The istio.default secret is for default service account, as can be seen in the certificate Subject Alternative Name: spiffe://cluster.local/ns/default/sa/default. So when the Ambassador Edge Stack is using this certificate but running under ambassador service account the Istio RBAC will not work as expected.

Fortunately, Istio automatically creates a secret for each service account, including ambassador service account. These secrets are named as istio.{service account name}.

So if your Ambassador Edge Stack deployment uses ambassador service account, the solution is simply to use istio.ambassador secret instead of istio.default secret.

Tracing Integration

Istio provides a tracing mechanism based on Zipkin, which is one of the drivers supported by the Ambassador Edge Stack. In order to achieve an end-to-end tracing, it is possible to integrate the Ambassador Edge Stack with Istio's Zipkin.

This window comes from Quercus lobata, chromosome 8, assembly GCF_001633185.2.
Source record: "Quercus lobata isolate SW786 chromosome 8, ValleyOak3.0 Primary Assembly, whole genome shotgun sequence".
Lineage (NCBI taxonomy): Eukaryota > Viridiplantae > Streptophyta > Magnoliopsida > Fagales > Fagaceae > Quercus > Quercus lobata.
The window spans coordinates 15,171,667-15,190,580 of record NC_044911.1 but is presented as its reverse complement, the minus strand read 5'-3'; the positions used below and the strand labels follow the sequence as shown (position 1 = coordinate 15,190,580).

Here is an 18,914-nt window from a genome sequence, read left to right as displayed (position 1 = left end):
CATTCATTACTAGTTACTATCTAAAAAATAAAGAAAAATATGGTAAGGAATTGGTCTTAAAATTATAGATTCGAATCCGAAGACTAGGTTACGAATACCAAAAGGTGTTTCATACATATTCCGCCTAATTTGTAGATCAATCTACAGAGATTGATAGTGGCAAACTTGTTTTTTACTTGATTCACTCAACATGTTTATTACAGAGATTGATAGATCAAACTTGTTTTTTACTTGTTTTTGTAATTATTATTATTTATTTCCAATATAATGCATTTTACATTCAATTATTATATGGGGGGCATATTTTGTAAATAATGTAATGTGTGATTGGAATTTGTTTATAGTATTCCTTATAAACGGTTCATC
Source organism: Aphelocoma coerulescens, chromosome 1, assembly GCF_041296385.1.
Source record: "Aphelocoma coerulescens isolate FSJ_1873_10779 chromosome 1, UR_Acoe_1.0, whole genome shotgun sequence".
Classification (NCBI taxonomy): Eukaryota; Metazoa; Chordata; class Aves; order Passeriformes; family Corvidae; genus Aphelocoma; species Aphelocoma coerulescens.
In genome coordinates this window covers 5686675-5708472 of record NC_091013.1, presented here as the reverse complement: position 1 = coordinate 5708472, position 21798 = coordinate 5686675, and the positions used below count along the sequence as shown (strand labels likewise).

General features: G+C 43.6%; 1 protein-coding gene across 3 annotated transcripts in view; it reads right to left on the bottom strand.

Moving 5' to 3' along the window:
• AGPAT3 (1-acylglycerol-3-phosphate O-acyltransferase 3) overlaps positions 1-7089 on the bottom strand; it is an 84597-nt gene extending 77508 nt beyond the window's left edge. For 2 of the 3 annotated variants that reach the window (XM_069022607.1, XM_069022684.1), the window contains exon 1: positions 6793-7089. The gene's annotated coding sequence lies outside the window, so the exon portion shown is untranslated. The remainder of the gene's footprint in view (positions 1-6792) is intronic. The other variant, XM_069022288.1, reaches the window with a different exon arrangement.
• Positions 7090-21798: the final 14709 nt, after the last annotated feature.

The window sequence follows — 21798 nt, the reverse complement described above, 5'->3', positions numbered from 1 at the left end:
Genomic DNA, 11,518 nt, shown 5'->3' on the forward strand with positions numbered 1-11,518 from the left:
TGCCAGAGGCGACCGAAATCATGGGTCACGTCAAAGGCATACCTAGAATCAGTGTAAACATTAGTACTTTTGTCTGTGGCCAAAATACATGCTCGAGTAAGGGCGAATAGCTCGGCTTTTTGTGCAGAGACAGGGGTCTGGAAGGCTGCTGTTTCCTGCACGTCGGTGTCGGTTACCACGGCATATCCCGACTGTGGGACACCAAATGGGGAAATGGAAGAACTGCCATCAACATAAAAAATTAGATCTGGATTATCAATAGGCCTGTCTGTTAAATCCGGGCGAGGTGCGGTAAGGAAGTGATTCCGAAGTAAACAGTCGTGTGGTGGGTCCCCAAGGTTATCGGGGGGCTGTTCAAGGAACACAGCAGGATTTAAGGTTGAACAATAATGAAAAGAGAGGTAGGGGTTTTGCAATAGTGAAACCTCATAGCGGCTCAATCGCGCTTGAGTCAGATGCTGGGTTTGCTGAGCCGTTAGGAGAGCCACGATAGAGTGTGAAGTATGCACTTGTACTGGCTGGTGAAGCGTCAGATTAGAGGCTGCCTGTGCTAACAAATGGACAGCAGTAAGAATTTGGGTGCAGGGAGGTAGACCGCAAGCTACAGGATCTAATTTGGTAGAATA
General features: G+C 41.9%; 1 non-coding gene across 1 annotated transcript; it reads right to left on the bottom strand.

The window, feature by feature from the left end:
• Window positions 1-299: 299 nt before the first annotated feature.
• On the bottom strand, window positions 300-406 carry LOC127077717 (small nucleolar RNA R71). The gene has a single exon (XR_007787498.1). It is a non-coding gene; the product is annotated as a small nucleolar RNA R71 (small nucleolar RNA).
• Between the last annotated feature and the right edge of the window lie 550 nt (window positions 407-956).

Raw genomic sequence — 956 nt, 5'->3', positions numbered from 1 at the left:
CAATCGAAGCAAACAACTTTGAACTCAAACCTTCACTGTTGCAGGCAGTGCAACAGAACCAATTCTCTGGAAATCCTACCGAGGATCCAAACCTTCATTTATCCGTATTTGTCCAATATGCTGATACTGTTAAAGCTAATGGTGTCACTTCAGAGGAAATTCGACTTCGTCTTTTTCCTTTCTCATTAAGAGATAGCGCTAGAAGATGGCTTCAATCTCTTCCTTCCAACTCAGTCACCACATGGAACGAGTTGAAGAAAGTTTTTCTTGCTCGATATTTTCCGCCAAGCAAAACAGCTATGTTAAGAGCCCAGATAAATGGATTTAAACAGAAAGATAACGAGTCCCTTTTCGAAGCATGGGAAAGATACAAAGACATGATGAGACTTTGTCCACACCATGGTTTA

First, confirm that Istio's Zipkin is up and running in the istio-system Namespace:

$ kubectl get service zipkin -n istio-system
NAME TYPE CLUSTER-IP EXTERNAL-IP PORT(S) AGE
zipkin ClusterIP 10.102.146.104 <none> 9411/TCP 7m

If Istio's Zipkin is up & running on istio-system Namespace, add the TracingService annotation pointing to it:

---
apiVersion: getambassador.io/v2
kind: TracingService
metadata:
name: tracing
spec:
service: "zipkin.istio-system:9411"
driver: zipkin
config: {}

Note: We are using the DNS entry zipkin.istio-system as well as the port that our service is running, in this case, 9411. Please see Distributed Tracing for more details on Tracing configuration.

Monitoring/Statistics Integration

Istio also provides a Prometheus service that is an open-source monitoring and alerting system which is supported by the Ambassador Edge Stack as well. It is possible to integrate the Ambassador Edge Stack into Istio's Prometheus to have all statistics and monitoring in a single place.